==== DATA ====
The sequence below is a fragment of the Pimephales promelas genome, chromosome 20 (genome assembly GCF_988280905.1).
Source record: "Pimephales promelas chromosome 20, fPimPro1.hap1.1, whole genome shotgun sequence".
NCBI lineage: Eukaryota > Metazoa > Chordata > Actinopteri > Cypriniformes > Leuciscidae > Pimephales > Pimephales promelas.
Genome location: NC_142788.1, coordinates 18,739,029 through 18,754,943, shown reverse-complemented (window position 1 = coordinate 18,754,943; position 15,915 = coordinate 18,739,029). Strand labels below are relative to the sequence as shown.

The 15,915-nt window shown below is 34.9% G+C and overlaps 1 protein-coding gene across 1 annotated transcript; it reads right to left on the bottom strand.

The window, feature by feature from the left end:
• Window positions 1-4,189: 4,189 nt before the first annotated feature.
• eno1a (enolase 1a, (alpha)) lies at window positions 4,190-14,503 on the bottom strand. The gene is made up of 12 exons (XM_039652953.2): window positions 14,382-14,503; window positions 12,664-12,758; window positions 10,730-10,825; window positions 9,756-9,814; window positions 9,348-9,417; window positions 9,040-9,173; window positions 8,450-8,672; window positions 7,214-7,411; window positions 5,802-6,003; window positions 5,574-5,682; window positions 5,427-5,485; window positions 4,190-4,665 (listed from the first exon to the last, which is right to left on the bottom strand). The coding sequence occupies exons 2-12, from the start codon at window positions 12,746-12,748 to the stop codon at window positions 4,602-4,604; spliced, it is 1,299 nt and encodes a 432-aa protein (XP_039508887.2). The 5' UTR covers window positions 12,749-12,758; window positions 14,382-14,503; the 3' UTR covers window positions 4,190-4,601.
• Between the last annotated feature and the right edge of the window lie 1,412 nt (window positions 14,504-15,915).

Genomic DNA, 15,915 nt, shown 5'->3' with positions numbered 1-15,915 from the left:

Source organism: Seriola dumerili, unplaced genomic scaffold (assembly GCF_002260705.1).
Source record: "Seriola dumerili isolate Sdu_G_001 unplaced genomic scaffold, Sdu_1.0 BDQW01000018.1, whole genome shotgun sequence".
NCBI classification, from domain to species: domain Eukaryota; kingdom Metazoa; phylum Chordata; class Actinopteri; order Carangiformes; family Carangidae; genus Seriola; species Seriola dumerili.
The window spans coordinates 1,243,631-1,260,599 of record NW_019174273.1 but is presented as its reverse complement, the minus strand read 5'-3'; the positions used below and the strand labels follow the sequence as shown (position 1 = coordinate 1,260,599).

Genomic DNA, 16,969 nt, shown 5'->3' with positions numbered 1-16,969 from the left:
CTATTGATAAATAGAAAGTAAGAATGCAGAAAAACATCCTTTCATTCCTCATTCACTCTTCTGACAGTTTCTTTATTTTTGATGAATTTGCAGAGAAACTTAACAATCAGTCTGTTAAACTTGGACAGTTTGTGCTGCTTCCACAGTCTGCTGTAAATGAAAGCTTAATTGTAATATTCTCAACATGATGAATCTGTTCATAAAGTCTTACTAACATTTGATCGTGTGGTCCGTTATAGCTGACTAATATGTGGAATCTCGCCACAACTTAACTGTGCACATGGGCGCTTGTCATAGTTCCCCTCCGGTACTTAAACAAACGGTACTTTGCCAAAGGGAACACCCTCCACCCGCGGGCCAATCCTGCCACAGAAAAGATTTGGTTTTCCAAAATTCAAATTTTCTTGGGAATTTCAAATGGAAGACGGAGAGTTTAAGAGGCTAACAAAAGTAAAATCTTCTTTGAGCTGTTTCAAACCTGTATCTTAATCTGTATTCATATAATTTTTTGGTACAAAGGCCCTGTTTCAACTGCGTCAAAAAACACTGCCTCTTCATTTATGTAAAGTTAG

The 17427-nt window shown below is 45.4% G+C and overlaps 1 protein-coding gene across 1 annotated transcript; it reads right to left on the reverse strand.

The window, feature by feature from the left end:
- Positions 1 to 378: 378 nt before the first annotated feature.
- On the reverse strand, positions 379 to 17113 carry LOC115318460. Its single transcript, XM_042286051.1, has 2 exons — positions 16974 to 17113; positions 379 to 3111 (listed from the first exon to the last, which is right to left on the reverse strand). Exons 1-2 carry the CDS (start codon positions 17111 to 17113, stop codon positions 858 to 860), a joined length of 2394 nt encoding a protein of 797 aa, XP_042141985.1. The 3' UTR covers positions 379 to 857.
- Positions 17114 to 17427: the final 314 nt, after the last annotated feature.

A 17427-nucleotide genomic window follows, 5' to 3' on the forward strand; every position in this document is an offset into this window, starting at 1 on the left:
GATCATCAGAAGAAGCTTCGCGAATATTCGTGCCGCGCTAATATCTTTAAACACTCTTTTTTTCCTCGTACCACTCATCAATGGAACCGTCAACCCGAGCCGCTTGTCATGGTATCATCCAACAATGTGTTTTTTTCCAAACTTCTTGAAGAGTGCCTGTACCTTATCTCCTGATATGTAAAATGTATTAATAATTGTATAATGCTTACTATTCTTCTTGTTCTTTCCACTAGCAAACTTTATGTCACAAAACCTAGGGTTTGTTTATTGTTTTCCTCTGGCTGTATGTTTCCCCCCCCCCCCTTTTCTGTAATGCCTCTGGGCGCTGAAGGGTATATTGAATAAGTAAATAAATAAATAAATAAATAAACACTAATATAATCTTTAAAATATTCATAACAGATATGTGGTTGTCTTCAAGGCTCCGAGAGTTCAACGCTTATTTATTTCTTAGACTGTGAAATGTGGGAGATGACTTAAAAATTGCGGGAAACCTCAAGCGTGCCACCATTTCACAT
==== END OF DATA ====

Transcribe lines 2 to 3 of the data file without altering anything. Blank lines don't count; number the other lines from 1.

Source record: "Pimephales promelas chromosome 20, fPimPro1.hap1.1, whole genome shotgun sequence".
NCBI lineage: Eukaryota > Metazoa > Chordata > Actinopteri > Cypriniformes > Leuciscidae > Pimephales > Pimephales promelas.